Of course, if they abolish track limits, then you have other problems, like when Michael Schumacher extended the first corner, again in Austria 2003, to get pole position


And this isn’t even just an issue for car racing, but for bikes too. Currently, and for a long time as well, Ducati have had the quickest bike in the straights, which makes it more difficult for them to hit an apex for a corner. With bikes, the tyres are also much thinner and as a result, the margin for error is even smaller.


However when drivers are being penalised for going the slightest little bit off the white line, and when it is multiple drivers - you know something is potentially wrong with the system.


5 comments

5 Comments


Guest
Jul 26, 2022

Given they know the gain or loss at a corner they monitor with cameras, wouldn't racing be better served by adding the actual time gained, to the overall race time? Let the teams know live, as it happens so they can plan around it?

If lots of it went on then by all means warn and give the five second penalty.

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Guest
Jul 26, 2022
Replying to

I think you might struggle to know what the actual gain in time is... it can't be measured by eye, if you took a lap time or sector time that is suceptible to other factors, corners, slipstreams etc etc. Also, the real issue here is I think, if you hand someone a like for like time penalty then it isn't really a penalty or anything meaningful to wiswade it happening again ! Usually in any sport or walk of life, a break in rules comes with a penalty most often in excess of any perceived gain....thats how you try and stamp it out. If you add perceived time gained then I am not sure you set a tone that is…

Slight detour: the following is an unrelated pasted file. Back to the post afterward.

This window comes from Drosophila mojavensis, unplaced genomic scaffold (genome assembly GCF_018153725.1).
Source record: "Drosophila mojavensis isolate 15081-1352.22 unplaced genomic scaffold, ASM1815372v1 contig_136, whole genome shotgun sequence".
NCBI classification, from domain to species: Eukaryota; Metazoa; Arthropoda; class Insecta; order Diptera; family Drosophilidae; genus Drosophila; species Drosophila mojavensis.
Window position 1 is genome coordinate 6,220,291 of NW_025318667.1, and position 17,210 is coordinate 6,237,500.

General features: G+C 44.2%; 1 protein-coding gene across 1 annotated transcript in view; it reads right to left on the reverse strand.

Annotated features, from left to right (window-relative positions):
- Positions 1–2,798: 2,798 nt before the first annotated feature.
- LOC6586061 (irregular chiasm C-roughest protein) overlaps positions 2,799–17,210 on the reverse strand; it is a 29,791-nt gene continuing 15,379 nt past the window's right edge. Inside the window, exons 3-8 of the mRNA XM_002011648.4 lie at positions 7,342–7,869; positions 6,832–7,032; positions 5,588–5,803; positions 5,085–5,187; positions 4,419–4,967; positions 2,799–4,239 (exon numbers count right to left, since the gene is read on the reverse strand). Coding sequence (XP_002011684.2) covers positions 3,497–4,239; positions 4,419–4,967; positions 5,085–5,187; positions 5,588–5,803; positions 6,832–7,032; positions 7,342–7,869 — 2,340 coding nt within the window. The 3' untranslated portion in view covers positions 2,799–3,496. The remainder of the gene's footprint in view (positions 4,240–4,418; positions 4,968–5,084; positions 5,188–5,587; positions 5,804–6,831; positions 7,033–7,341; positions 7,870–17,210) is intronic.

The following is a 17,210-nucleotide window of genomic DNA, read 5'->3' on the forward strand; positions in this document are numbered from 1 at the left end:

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Guest
Jul 26, 2022

Do you think the FIA could come up with some form of sensors on track and in the car, like the jumpstart sensors they utilise ? If the car goes outside a given boundary (white line, kerb etc etc) the sensor for that car pings and a mandatory 'long lap' has to be taken like moto gp use for penalties - so a real in race penalty is paid too rather than 5 secs to race time. Or, just line all the circuit boundaries with armco... because no one quibbles about track limits at Monaco, because there aren't really any... maybe just those going 3ft or more over the pavement at Portier !! Yes, Looking at you Mr's Leclerc.and Alonso....…

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Replying to

I do like the idea of these penalties in the race, rather than added race time, or pit stop time as well. we had that entire issue with Sebastian Vettel back in the Canadian GP in 2019, and because he had a 5 second penalty, it meant Lewis could just relax a few seconds back, and take the Win without having to put much effort in to overtake Vettel. so perhaps a long lap, as you mentioned - they do in MotoGP, that would be very good. they of course do a somewhat similar thing in Formula E, with Attack Mode, where you go wider out of a particular corner, so this is something which might actually work. of course,…